Handling nutsBill's Briefs Thursday, May 9th, 2013
Social Chaos: Bill's Briefs
Being friendly with ones neighbors is a policy not to be ignored. One never knows when one might need a cup of sugar, squish of KY or sitter of cat. Of course there are exceptions: the troll with his windows blackened with garbage bags; the grandma whose makeup rivals the boys in Holiday on Ice and who whispers “Drop in … anytime” and there is the widow(er) who regales you with endless discourse on the perfection of the lost love.
Unfortunately my former neighbor was the winner of the “Avoid at Any Cost” prize … the religious nut.
I adhere to no specific sect/group/ism, yet I am a spiritual person. In my search for inner peace and strength, I take and respect the rational, uplifting tenets of love and compassion from all sides; so I am not referring to a seriously religious, kind, upright person. I’m talking about the nut! You know what I mean.
She enjoyed, with open door, the Sunday TV programs with their crowds of faithful enraptured by the words of their adored leaders whose show of humility is matched only by the splendor of their impeccably coiffed pompadours.
Weekdays, her radio blasted forth “The Word” to her sinning neighbors (especially me); at double volume when the speaker ranted, with justified condemnation against the gay community and its abomination the sin of Onan; in general, acting about as Christian as a Borgia pope.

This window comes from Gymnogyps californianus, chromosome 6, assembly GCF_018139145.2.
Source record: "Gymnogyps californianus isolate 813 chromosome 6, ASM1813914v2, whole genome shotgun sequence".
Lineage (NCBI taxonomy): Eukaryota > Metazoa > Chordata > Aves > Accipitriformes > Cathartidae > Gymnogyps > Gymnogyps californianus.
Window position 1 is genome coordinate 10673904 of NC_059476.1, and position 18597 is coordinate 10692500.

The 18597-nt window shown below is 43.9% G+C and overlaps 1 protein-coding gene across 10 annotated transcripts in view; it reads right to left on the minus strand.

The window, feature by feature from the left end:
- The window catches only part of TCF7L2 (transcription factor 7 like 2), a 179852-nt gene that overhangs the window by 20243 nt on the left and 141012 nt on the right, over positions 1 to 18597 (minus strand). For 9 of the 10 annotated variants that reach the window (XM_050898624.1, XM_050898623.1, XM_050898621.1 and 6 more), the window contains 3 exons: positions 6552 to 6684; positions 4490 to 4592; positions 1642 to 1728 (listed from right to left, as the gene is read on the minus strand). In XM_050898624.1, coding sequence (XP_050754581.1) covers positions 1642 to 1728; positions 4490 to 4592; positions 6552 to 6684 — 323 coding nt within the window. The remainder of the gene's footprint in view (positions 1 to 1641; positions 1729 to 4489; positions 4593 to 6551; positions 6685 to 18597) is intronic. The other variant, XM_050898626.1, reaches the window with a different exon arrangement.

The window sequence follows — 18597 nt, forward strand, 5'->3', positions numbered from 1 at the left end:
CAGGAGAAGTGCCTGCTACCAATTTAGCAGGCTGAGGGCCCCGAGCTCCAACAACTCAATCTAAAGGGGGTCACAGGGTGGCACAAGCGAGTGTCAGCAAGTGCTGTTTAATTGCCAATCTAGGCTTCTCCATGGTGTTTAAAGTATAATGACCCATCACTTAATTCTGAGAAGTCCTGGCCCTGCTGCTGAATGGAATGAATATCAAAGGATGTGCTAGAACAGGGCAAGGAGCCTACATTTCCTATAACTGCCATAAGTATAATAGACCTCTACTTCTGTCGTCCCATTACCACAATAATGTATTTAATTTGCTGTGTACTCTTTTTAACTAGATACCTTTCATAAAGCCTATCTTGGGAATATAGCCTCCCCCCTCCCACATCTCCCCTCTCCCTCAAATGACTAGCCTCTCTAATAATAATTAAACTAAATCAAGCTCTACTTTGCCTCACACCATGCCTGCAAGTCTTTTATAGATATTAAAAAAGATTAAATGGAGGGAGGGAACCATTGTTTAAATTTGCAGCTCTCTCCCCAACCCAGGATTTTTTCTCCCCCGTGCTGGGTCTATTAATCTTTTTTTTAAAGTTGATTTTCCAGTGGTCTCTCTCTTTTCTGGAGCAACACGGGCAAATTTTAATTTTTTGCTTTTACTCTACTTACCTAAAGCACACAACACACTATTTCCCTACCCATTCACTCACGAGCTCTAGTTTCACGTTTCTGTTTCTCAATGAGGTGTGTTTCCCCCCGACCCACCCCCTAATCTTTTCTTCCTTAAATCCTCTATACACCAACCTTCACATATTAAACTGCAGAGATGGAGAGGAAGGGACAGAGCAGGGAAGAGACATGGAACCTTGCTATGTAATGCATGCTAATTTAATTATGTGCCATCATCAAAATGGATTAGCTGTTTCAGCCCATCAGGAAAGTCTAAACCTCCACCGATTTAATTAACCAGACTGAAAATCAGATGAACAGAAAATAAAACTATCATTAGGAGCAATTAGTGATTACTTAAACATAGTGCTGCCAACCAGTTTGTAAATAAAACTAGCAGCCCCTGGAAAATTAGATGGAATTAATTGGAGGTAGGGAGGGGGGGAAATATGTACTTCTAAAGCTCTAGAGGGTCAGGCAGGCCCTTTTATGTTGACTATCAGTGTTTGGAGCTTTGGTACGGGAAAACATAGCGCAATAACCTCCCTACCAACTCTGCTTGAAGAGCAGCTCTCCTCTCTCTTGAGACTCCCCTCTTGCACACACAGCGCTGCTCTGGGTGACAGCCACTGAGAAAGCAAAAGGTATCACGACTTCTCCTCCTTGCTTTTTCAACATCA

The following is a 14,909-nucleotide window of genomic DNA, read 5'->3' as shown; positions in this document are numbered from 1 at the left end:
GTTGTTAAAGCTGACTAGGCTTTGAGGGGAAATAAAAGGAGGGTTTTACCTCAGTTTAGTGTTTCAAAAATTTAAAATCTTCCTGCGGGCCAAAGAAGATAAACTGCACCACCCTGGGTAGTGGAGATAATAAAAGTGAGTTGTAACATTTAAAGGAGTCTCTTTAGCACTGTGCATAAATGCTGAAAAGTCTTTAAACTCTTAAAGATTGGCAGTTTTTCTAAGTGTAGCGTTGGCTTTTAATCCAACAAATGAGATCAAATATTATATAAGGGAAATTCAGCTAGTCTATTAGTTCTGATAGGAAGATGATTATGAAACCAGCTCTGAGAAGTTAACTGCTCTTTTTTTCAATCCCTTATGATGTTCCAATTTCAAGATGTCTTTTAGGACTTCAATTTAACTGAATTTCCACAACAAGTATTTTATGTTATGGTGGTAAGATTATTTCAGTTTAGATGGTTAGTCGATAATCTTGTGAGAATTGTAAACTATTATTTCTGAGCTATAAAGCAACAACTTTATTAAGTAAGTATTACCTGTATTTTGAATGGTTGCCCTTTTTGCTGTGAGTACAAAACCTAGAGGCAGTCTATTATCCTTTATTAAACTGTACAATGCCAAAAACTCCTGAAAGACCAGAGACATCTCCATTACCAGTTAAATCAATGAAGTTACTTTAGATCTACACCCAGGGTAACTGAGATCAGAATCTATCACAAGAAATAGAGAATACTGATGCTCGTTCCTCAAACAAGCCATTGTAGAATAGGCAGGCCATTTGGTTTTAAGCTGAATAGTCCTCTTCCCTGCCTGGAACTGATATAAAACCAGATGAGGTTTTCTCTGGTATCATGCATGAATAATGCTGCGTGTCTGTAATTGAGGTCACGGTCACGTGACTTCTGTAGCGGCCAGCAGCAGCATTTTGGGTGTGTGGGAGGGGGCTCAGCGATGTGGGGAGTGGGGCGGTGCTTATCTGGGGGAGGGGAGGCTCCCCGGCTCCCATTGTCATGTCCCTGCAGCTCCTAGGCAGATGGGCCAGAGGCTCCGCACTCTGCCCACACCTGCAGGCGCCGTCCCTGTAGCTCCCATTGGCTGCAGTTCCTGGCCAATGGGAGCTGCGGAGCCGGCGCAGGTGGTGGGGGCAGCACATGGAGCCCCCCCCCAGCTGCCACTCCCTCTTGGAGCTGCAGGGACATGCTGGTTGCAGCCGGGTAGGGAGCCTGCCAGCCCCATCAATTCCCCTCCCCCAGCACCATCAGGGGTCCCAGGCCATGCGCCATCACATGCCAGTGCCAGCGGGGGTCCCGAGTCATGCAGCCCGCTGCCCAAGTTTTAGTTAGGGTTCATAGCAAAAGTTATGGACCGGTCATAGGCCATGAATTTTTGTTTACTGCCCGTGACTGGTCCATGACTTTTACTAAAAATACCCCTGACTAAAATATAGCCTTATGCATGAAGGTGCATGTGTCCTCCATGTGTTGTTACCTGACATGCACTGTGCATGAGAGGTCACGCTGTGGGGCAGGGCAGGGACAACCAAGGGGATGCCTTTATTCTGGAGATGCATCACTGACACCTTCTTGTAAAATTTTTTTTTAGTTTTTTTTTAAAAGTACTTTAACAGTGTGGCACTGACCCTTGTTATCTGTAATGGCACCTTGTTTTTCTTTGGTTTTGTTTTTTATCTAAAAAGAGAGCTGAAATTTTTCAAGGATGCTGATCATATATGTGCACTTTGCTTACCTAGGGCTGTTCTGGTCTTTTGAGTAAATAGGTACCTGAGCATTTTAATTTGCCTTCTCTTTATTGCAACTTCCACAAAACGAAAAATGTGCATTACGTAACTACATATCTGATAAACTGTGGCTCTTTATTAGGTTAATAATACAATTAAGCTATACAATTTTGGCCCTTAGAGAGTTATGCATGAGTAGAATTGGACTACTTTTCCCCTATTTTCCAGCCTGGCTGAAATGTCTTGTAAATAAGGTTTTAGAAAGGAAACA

The lady was always ordering (for a small fee + S&H) ) countless prayer shawls, pendants with sand from the Dead Sea, vials of holy water and special Bibles for her prayer closet (I never believed the rumors of an autographed Last Supper picture).
She was determined to save me. I finally stopped her from coming and lecturing me: I put a large picture of the Buddha on my door with the sign “Knock, if you seek the Truth.”
Just when I thought I had a vague understanding of twittering and facebooking (Is that a word?), I encounter something called Yelp. On consultation with my Internet/neo-English linguistics guru, I find it is a Web site where one critiques local businesses.
“It’s like Rotten Tomatoes,” he said, certain I knew what he was talking about. I naturally assumed if I receive rotten tomatoes in a restaurant or supermarket, I can go to the site and complain. No. Rotten Tomatoes has nothing to do with tomatoes rotten or otherwise. It is for movie reviews!
I checked and found, for example, the list “The 100 Best Films of All Time” which has as No. 1 Toy Story II, No. 2 Man on a Wire, No. 3 Taxi to the Dark Side, etc. Hmm. Of all time? Need I comment?
Dear fellow seniors, I would suggest a random flick of the switch to the Turner Classic Movies channel offers a better chance for an evening of film enjoyment. Double Indemnity the other night was superb. Barbara Stanwyck as a blond! Youngsters, ask a senior.
As for Yelp assisting me in my restaurant choices, I hesitate. After reviewing the quality of comments on the Rotten Tomatoes site, I seriously wonder.
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